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The Clearwater Closure: A New Direction is Needed for Snake River Steelhead

Category: WSC Updates | Posted by: Paul Moinester | 12/20/19 | Comments: 0

Summary: Near the end of September, the Idaho Fish and Game (IDFG) Commission voted to close the season on the Clearwater River and a portion of the Snake River within the state’s border. It is our hope that the closure this Fall is the final alarm call that wakes up the public, fishery managers and the angling community to the desperate situation steelhead, and salmon, face in the Columbia and Snake River systems.

As winter settles in across steelhead country, anglers have a moment to reflect upon the heartbreaking loss of the steelhead season on Idaho’s iconic Clearwater River. It is worth taking a moment to consider why this happened and then taking action to support what must be done to recover this fishery for the future.

Near the end of September, the Idaho Fish and Game (IDFG) Commission voted to close the season on the Clearwater River and a portion of the Snake River within the state’s border. A few days later, the Washington Department of Fish and Wildlife (WDFW) closed steelhead fishing on the majority of the Columbia River and sections of Snake River as well.

The angling closures followed weeks of downgraded steelhead run forecasts, revised limits on the number and size of fish allowed to be kept by anglers, and a closure at the mouth of the Deschutes River to protect steelhead and salmon taking refuge in the cold water found there.

This is the third year in a row that dam counts of returning summer steelhead in the Columbia and Snake Rivers, and their tributaries like the Clearwater, Salmon and Grand Ronde, have been far below the ten-year average. It is especially troubling as pre-season forecasts predicted a better expected return after the dismal recent years.

While the A-run steelhead are certainly struggling, the B-run fish, the famous large summer steelhead that return to the Clearwater after extra years at sea, are nearly absent in this year’s count. By September 18, based on years of aggregated run timing data, half of the B-run steelhead should have passed through the fish ladder at Bonneville Dam on the lower Columbia River. Biologists raised the alarm when this threshold date passed and it became clear that the Dworshak National Fish Hatchery wouldn’t have enough B-run steelhead returning to achieve minimum spawning requirements for their long running broodstock program. Further upstream from Bonneville, during this crucial time of the run, Eric Barker reported in the Lewiston Tribune: “At Lower Granite Dam on the Snake River, daily steelhead counts over the past week ranged from a low of 17 and a high of 38. The 10-year average for daily steelhead counts over the same period ranges from 215 to 1,063.”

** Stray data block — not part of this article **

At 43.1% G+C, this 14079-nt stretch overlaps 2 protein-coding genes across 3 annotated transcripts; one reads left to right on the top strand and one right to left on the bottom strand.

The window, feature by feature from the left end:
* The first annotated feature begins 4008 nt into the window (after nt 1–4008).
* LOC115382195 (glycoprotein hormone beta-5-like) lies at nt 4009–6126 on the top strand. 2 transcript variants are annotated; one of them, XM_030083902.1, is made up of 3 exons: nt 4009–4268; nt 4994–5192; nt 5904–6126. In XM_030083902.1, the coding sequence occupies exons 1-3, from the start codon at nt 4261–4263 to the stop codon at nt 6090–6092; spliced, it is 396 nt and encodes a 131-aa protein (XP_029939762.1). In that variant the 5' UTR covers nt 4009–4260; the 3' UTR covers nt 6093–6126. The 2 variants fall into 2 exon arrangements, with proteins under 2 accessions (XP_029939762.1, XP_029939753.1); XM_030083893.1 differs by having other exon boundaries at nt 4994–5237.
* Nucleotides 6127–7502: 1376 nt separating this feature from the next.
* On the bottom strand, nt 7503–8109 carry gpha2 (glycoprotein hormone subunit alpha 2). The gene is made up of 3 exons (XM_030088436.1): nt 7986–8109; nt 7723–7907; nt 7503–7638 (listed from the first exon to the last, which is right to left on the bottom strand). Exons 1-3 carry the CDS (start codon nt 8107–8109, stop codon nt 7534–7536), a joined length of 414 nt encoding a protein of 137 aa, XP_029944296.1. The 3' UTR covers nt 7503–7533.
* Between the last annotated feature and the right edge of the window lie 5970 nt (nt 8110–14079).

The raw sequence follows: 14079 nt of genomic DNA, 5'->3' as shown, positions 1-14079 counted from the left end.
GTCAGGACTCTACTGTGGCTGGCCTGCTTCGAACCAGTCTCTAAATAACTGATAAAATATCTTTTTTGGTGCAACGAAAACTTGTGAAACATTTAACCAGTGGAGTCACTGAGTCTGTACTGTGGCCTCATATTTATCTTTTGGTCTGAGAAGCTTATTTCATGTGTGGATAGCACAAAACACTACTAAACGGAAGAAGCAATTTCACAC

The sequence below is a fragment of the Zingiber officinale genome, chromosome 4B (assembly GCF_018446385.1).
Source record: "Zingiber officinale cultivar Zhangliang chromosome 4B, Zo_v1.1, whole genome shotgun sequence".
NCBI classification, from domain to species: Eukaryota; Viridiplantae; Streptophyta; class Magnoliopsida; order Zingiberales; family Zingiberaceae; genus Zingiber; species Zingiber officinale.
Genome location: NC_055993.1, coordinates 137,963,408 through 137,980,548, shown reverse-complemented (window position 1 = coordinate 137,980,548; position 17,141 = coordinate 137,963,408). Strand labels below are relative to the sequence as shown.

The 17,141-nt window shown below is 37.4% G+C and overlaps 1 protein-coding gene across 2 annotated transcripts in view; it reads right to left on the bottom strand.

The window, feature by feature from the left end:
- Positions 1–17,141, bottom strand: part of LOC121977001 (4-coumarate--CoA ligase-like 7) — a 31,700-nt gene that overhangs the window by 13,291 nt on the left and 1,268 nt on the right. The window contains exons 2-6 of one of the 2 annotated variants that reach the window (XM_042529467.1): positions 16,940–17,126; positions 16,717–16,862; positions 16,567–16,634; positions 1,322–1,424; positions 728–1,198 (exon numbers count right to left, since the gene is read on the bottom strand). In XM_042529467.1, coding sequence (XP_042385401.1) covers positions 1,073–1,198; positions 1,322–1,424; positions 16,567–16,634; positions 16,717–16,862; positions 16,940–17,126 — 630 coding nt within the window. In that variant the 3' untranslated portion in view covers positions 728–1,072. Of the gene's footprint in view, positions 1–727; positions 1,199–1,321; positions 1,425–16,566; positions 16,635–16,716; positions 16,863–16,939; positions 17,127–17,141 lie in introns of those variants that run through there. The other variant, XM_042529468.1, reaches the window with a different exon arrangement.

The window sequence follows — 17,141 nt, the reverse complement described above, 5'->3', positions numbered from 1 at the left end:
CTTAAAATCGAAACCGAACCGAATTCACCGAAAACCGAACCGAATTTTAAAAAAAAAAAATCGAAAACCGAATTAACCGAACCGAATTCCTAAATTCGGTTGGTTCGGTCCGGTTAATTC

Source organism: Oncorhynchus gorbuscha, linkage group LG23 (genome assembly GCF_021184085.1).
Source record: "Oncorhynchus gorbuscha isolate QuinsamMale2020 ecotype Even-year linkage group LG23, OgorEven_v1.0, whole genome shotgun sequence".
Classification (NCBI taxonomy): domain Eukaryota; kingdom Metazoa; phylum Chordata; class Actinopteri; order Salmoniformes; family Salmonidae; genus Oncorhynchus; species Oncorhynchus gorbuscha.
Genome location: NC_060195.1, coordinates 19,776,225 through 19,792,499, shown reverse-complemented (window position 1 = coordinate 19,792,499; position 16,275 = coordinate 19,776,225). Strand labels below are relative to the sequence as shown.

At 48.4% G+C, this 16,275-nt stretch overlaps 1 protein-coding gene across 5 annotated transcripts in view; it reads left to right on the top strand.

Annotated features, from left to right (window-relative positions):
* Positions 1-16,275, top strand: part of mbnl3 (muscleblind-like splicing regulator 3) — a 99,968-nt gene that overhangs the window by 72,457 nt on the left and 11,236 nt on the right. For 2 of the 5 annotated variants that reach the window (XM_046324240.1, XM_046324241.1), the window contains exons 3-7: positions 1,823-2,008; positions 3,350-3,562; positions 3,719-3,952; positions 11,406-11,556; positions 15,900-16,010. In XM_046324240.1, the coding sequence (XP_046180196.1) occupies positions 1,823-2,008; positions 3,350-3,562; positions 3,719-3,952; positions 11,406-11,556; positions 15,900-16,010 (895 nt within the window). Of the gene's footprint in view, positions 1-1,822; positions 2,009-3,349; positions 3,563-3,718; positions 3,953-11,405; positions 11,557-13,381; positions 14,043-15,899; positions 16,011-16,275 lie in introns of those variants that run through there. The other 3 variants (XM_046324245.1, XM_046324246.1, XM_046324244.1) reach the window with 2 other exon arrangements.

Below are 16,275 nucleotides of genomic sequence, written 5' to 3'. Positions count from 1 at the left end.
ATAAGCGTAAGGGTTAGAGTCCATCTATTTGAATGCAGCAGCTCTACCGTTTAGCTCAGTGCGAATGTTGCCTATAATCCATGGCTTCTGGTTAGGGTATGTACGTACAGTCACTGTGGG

Soon afterward, faced with such dismal steelhead counts, the angling season was closed to protect these small numbers of returning fish. In December, Idaho announced it will re-open the Clearwater to steelhead angling in January of 2020, a proposal that has been met with concern.


The board and staff of the Wild Steelhead Coalition are diehard anglers, and many of us have long made fall pilgrimages from Spokane or Seattle to the Clearwater and other Snake River tributaries. It pains us not to have a chance to fish these iconic rivers. We are also concerned about the guides and local communities who depend on visiting anglers for their livelihood.

Mostly, we are horrified by the fact that steelhead returns have been allowed to collapse this far. The low returns are troubling and indisputable. We support the decisions of fishery managers to close the season for the sake of protecting these few returning fish from harvest and the small amount of accidental mortality due to catch-and-release angling. When run counts are so low, every spawning fish counts.

We remain skeptical that this fishery can be responsibly reopened in 2020 unless there is a significant increase in naturally returning B-run steelhead over Lower Granite Dam in December and January, something that’s unlikely to occur. While ongoing trap-and-haul programs may be a worthwhile emergency tool for this struggling steelhead run, their use for the broodstock program alone does not justify reopening the Clearwater steelhead fishery given the continued lack of wild spawners.

That said, it is our hope that the closure this Fall is the final alarm call that wakes up the public, fishery managers and the angling community to the desperate situation steelhead, and salmon, face in the Columbia and Snake River systems. This season’s returns were particularly bad, among the worst since record keeping began, but the poor numbers didn’t appear from nowhere. They are the continuation of a long term decline. Action must be taken to prevent Idaho summer steelhead populations from slipping away on our watch.